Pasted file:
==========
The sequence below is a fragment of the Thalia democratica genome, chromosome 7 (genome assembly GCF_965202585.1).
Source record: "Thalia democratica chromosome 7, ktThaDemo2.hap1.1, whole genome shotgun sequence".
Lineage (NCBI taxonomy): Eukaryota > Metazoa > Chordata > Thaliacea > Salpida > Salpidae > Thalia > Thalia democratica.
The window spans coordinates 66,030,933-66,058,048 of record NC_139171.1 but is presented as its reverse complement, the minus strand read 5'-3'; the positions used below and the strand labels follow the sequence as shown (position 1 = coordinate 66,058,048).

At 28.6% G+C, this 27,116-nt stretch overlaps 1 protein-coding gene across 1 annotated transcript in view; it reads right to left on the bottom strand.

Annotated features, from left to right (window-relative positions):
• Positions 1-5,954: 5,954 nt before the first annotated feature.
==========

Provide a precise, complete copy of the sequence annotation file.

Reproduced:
The sequence below is a fragment of the Thalia democratica genome, chromosome 7 (genome assembly GCF_965202585.1).
Source record: "Thalia democratica chromosome 7, ktThaDemo2.hap1.1, whole genome shotgun sequence".
Lineage (NCBI taxonomy): Eukaryota > Metazoa > Chordata > Thaliacea > Salpida > Salpidae > Thalia > Thalia democratica.
The window spans coordinates 66,030,933-66,058,048 of record NC_139171.1 but is presented as its reverse complement, the minus strand read 5'-3'; the positions used below and the strand labels follow the sequence as shown (position 1 = coordinate 66,058,048).

At 28.6% G+C, this 27,116-nt stretch overlaps 1 protein-coding gene across 1 annotated transcript in view; it reads right to left on the bottom strand.

Annotated features, from left to right (window-relative positions):
• Positions 1-5,954: 5,954 nt before the first annotated feature.